• etckeeper commit: runs bzr add + commit. A bzr plugin is injected to automatically call pre-commit before commit (though that doesn't seem to work out of the box currently)
  • etckeeper pre-install: Pre-Install-Pkgs apt hook, caches the list of packages installed before apt runs, autocommits uncommitted changes
  • etckeeper post-install: Post-Invoke apt hook, commit changes with a message that shows packages installed/removed since pre-install

It would need to be improved/completed in the following areas:

  • By-user traceability (see Debian bug #498739)

  • Make sure the bzr plugin pre-commit thing works out-of-the-box
  • Make it less noisy to keep a low profile

Implementation would provide a metapackage that depends on etckeeper and provides the following extra features:

  • Pick a VCS
  • Run etckeeper init / commit at install time to be ready for use automatically
  • Add a cron job for daily autocommits to get an usable automatic history of changes

Drawbacks:

  • etckeeper only provides a few commands (init, commit), for the rest (diff/log/revert) you have to use bzr directly. Knowing when to use etckeeper and when to use bzr directly can be tricky for the less-experienced user
  • No integrated diff output: Ownership/permissions changes are only tracked by the diff in the /etc/.etckeeper file, which is less intuitive than a properties change shown at the file level in the diff
  • Will break if you use "bzr revert" to restore files without manually pushing back the corresponding permissions

Option 2: A bzr wrapper ("Captain's Log")

We might prefer to provide a simpler tool, less likely to break your system, and that doesn't require prior VCS knowledge. This new Python tool (which I call "Captain's log") wraps around bzrlib and tightly integrates an ownership/permissions database into the output. By exposing a limited subset of VCS functionality, it makes sure you don't enter disruptive VCS commands. It would provide the following features:

  • Maintenance of a specific ownership/permissions datastore
  • Autocommit hooks before and after using Apt, with versionning of a "package-installed" list
  • Expose and wrap-around specific bzr commands to integrate permission/ownership changes (and packages installed/removed) in the result: captainslog commit, captainslog diff, captainslog log (aka "captainslog"), captainslog revert...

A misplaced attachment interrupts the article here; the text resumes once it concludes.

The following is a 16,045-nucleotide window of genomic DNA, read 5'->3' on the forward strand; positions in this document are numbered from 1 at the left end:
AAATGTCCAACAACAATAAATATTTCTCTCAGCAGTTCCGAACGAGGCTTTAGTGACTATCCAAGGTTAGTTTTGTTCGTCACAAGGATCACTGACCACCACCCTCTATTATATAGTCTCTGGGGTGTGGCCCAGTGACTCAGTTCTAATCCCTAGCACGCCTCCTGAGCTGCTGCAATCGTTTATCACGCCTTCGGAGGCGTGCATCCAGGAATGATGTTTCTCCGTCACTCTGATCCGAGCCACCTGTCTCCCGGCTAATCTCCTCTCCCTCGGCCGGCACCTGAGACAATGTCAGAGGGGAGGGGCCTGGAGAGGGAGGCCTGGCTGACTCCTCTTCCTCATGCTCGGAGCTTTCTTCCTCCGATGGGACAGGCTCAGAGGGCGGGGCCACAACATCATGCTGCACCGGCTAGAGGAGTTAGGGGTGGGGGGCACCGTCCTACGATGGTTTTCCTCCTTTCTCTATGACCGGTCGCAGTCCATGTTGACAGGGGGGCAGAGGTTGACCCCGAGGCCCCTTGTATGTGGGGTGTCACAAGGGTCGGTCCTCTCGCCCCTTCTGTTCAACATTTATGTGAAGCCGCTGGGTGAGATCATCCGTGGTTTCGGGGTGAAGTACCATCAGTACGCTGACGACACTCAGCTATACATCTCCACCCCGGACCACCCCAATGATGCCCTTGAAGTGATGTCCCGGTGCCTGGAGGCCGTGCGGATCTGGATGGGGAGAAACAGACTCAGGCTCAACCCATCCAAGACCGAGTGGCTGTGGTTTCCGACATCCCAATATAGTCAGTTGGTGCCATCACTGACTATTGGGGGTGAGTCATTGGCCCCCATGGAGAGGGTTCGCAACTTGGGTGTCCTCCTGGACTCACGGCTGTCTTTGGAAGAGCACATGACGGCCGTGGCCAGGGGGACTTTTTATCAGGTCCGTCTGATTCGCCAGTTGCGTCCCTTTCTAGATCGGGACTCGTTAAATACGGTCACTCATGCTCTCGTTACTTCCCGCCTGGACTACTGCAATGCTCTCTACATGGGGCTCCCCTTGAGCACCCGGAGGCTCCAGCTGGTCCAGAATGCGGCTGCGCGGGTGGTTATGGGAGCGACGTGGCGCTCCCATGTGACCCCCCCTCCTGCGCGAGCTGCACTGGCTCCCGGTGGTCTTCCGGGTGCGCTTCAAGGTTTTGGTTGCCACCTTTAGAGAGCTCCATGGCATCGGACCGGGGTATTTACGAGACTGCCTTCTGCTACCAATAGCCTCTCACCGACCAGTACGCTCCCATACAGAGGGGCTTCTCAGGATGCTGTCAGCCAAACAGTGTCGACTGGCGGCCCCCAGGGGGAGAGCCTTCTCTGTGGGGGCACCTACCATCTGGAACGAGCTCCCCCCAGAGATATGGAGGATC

• A daily autocommit cronjob to catch any uncommitted work automatically
  • Prevent calling "bzr" directly on the repository to avoid accidental damage

The wrapper approach allows more advanced features like:

  • A dynamic ignore.d directory where packages with weird /etc files can document their weirdness
  • Lower privilege model where captainslog would drop root if/when possible
  • Expose a pass-through command that would proxy the direct bzr command with appropriate warnings

Future extensions could go beyond the "easy traceability" goal to reach more branching/sharing features: this would be done by proxying more bzr commands.

Drawbacks:

  • Need to write and maintain a new tool, in the spirit of python-vm-builder or ufw

Option 3: Use an enhanced bzr natively

To avoid the risky direct bzr commands on the repository, the bzr wrappers in Option 2 (and 2.1) prevent direct usage of bzr over the repository, but that restricts what you can do with the tool. So another option is to implement permissions/ownership directly into bzr, to make sure all options support it in the same way they already support the "x" bit. This feature would make bzr the clear VCS choice for putting anything other than sources under revision control.

Implementation would then just provide:

  • Autocommit hooks before and after using Apt
  • optional daily autocommit cronjob to catch any uncommitted work automatically

Drawbacks:

  • Lots of work in bzr core, as this won't fit into the plugin API

  • Losing the simplicity of a specific interface (need to learn the corresponding VCS commands)
  • Less flexibility to implement features like the ignore.d directory, lower privilege security model or "packages-installed" list

See bug 67589 for an existing bzr feature request about this.

Option 4: A wrapper (or enhanced etckeeper) around an enhanced bzr

This option takes the best of options 2 [.1] and 3. It provides a specific interface for the less-experienced user while still allowing direct usage of a permissions-aware bzr.


CategorySpec

EtcUnderRevisionControlSpec (last edited 2009-01-28 15:16:56 by ttx)